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From the heyday of the Cold War to our present-day monitoring of rogue nation nuclear quests, the U.S. and its allies have maintained a technological picket fence to pick up evidence of test firings. In detecting the launch of a new weapon in the past 48 hours, however, NORAD's tracking screens were of no use. The trip wires in this test-launch are cargo shipping agents and port manifests. Their message was mixed, but ominous: China may have just test-fired an economic weapon in the Resource Wars.

A multi-sourced story by The New York Times' Keith Bradsher - fast becoming the first combat-correspondent in the Resource Wars - reported that China had unequivocally blocked exports of critical rare earths resources to Japan, effective immediately. Almost as quickly, Chinese government sources strongly denied Japan had been singled out for embargo.

The controversy takes place amid rising tensions between Japan and China. The trigger: Escalating tensions over an early-September collision between a Chinese fishing boat and Japanese coast guard vessels in the disputed waters of the East China Sea - claimed by both countries, and prized for vast oil, gas and rare earths riches beneath the sea floor. Japanese authorities have detained the Chinese ship captain; China has demanded his release. Speaking at the United Nations, Chinese Premier Wen Jiabao took a hard line, stating that "Tokyo bears full responsibility for the situation, and it will bear all consequences." Declining to meet with Japanese leaders while in New York, Wen promised "further action."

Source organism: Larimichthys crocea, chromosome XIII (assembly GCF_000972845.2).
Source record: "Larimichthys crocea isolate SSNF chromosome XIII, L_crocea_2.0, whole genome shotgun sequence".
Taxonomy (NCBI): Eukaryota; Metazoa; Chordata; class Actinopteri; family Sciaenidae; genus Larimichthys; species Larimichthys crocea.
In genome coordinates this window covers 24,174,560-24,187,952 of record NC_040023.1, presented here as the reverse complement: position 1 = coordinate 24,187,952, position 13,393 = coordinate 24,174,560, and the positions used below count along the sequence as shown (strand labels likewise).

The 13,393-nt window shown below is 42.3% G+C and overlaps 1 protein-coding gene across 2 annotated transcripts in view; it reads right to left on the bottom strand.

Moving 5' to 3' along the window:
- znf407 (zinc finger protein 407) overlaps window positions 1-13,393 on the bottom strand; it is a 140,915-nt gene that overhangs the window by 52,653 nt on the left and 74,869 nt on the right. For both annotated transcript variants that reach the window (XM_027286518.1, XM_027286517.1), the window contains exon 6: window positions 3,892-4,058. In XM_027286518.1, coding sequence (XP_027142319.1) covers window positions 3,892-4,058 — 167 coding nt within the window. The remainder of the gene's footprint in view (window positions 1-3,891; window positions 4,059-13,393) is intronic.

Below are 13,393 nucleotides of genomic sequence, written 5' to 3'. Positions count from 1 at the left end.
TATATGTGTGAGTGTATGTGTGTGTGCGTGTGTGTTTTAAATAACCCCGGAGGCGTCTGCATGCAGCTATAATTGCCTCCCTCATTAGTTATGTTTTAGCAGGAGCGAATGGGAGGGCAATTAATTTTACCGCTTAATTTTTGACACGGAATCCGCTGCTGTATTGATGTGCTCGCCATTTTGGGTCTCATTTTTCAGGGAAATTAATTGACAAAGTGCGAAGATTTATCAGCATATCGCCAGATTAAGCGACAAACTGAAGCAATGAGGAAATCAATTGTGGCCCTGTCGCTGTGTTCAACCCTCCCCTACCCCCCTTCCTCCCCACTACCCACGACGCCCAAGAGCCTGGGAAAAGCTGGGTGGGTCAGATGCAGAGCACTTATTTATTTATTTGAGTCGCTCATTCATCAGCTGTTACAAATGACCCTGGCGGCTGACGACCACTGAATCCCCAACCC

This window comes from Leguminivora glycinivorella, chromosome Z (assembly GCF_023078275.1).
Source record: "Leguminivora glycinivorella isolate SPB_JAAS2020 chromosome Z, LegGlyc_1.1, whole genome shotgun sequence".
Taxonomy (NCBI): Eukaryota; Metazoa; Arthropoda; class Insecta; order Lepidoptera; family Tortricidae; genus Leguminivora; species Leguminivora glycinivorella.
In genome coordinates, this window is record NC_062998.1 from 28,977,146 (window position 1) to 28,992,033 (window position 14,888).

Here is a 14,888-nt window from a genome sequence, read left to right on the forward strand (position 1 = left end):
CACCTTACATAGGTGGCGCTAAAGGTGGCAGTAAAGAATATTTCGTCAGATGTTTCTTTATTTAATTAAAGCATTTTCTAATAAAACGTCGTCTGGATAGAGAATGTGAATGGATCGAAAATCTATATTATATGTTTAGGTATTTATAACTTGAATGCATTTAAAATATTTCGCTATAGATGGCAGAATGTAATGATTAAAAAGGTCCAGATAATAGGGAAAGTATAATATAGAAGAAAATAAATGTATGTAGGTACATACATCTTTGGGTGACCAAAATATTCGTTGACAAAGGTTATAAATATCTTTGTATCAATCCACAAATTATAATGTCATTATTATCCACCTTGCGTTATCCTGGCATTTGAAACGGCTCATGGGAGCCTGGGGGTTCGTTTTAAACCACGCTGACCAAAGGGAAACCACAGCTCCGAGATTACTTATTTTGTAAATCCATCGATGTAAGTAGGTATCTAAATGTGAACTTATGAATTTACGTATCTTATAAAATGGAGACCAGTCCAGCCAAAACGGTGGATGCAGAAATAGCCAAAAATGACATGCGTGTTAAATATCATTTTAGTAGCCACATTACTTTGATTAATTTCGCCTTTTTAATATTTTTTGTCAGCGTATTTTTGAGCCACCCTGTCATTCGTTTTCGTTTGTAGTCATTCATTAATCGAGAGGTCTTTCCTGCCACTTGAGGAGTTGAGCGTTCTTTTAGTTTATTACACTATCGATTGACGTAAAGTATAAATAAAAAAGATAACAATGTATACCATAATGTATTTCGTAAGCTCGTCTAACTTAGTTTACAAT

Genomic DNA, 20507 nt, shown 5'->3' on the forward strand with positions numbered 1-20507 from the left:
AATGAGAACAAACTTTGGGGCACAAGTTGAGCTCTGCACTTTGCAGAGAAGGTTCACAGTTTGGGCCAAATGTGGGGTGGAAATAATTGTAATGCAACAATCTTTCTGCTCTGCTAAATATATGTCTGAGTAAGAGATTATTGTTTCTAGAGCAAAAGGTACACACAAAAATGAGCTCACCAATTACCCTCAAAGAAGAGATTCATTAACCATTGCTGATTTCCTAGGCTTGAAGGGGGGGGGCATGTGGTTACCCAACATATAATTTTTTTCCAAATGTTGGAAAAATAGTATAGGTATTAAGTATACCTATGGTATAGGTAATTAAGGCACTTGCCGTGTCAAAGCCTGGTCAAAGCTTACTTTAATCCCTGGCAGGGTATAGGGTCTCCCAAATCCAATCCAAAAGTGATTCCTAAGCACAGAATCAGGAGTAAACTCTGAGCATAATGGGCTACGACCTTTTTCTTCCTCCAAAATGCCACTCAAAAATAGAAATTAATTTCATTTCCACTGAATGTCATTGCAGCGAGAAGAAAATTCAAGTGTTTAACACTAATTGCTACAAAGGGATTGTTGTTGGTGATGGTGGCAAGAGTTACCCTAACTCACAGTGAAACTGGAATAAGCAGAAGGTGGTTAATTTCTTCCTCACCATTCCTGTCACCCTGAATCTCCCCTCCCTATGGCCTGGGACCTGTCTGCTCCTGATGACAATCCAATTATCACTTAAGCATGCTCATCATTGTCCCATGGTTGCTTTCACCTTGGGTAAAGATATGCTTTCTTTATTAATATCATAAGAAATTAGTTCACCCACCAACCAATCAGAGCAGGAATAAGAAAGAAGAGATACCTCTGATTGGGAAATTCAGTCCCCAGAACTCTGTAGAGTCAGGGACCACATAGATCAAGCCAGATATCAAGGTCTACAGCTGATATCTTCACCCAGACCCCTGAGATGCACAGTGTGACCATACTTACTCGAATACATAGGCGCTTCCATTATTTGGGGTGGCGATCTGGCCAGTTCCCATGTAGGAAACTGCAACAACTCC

At roughly the same time, reports began to surface in Asian and Australian industry circles that China had ordered an immediate ban on rare earths exports to Japan.

Japan, which mines no rare earths of its own, hosts an active rare earths refinement industry, fabricating Chinese-sourced metals into industrial products increasingly critical to clean energy, electric vehicle and technology sectors - as well as a range of acknowledged and deeply classified military applications.

The Associated Press quoted a metals industry source as saying China's Japan ban is "unofficial." And with good reason: Anything as imprudent as a formal declaration of trade war with Japan would earn China an immediate trip to the World Trade Organization dock. That's the last thing China needs, as the U.S. and European Union have already lodged a complaint with the WTO over China's export restraints on a range of industrial materials.

As for Beijing's rare earths policy, a Japan ban would signal a China at war with its own past policies: For more than a decade, China has softened the sharp end of its de facto rare earths monopoly, as the Times' Bradsher notes, by building a reputation as a reliable source of rare earths supply - thereby undercutting Western efforts to develop non-Chinese rare earths mines. A ban on exports to Japan would represent a break with that strategy, and a new Chinese willingness to use its resource monopoly to gain geo-political advantage.

The difficulty in separating out just what China did or didn't do may suit Beijing well. At this point, fragmentary reports suggest China intended to revisit any rare earths stoppage at the end of September, weighing world reaction against its impact in Tokyo. Japan, for its part - and in sharp contrast to the U.S. - has been quietly stockpiling rare earths for a several years, so a snap stoppage might not produce an immediate industrial disruption. In the idiom of economic warfare, China's action would be akin to a missile test - providing some "data" on weapon utility, and offering adversaries a salutary demonstration effect.